Friday, May 04, 2007

Socialist Desperation in France

There is an old saying that people vote their: (pocketbooks, party, resentments, aspirations, moral convictions, values, identity, or self-interest). Sunday’s vote in France will add another non-definitive data point to the electoral evidence. My choice in this specific vote is fears. People vote their fears.

Europe (finally!) gets the War on Terror: The words "cynical" and "immoral" were used by Sarkozy recently to describe the Boomer Left. Europe's vacation from reality is reaching its natural limits, and public opinion is sobering up fast.

With just hours before the decisive election the socialist candidate is trailing badly in the polls. In what some label desperation the left is waving the bloody shirt to the public. As time winds down Ségolène Royal accuses her opponent of being a threat to democracy and warns of violence if Sarkozy is elected.

Hillblogger 3: There is no doubt in my mind that while Royal's performance has enhanced her stature as a politician, someone to reckon with seriously in the not too distant French legislative elections, her "tantrums" and "woolliness" her debate with Sarkozy turned off many "centrist" voters. Even friends of mine who were hardline Socialists were unanimous - Royal blew it big time when she went on unprecedented name-calling attacks against Sarkozy, i.e., liar, immoral, dangerous, brutal, divisive, etc. Not at all presidential, they say.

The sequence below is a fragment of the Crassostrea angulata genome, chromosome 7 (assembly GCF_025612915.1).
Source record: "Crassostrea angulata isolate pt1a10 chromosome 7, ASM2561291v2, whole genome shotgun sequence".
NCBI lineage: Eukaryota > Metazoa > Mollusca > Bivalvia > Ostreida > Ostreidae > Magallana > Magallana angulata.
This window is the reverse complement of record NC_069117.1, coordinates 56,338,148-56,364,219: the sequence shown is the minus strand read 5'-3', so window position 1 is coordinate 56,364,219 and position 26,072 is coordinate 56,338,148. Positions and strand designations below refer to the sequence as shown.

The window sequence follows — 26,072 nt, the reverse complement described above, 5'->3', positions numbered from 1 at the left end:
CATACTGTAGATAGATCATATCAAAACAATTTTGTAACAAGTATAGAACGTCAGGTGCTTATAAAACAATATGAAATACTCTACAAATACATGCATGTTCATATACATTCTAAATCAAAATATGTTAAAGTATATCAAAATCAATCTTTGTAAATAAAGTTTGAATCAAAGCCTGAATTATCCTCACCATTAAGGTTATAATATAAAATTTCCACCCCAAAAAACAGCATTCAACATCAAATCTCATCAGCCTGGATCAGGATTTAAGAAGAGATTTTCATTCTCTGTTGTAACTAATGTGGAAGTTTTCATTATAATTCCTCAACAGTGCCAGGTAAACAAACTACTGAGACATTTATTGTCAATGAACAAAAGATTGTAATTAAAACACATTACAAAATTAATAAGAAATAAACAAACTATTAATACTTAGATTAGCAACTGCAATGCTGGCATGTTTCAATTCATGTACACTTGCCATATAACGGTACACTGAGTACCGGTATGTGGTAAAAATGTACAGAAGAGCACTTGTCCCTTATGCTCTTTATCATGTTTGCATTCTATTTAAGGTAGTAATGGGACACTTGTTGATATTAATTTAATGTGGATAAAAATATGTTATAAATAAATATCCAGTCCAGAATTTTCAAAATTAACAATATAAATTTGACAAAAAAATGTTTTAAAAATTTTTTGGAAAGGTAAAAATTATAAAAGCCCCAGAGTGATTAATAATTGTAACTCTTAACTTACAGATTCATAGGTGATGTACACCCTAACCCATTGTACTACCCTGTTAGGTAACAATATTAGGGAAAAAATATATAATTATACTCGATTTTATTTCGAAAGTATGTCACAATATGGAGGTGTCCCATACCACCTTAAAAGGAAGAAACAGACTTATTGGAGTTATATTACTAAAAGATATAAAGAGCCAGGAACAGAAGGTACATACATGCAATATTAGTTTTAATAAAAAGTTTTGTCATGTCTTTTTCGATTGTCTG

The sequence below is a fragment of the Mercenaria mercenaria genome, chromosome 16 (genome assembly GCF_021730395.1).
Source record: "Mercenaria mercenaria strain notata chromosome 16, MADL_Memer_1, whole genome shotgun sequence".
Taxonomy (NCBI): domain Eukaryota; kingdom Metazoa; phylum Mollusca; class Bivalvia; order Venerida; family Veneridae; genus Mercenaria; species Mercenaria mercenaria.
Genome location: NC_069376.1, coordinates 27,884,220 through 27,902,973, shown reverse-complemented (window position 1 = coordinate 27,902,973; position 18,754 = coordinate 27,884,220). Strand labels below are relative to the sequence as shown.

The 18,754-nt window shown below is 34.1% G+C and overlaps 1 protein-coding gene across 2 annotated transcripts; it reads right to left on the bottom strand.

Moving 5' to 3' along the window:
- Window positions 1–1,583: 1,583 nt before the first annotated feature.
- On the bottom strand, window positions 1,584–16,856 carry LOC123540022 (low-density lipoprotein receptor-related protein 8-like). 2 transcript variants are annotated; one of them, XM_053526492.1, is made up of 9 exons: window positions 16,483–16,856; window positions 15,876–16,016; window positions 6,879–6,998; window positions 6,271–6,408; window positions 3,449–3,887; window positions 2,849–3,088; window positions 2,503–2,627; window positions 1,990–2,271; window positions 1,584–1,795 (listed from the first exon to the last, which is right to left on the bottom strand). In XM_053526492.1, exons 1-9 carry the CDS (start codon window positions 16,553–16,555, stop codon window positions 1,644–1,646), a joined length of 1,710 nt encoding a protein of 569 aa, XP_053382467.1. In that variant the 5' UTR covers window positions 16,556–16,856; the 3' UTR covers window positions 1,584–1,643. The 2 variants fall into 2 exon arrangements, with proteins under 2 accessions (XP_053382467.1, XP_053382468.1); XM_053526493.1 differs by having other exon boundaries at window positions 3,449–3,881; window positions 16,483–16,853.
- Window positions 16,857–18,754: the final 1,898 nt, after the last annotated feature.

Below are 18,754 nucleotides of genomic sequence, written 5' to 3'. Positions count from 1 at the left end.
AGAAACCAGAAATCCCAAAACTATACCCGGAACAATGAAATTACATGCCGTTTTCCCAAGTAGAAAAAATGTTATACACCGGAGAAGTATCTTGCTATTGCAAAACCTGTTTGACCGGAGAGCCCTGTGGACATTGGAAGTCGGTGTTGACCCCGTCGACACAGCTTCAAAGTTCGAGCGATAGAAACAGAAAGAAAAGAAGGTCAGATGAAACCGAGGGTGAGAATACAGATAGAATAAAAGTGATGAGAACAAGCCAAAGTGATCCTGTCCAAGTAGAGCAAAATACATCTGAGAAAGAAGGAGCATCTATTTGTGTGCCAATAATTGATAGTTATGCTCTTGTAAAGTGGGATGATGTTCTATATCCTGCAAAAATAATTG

American style capitalism is the antithesis of maximum government dependency at the core of socialism. Nicolas Sarkozy is realist enough to understand the cherished French welfare state will not survive assault by an outside world filled with poverty, anger and values intrinsically opposed to western concepts including individual freedom of thought.

EU Referendum: Nicolas Sarkozy who is, let us not forget, the son of a Hungarian refugee from the Soviets, has been talking about events in Chechnya in a way that is not entirely complimentary to Russia, pointing out that a great country ought not to be handling matters that way. On his return from a visit to Washington he said: “When I think that those who disapprove of my visit with Bush are the same ones who would shake hands with Putin, it makes me quietly laugh”.

French extraterritorial voters go to the ballots Saturday then national residents vote Sunday. The direction of Europe will be shifting.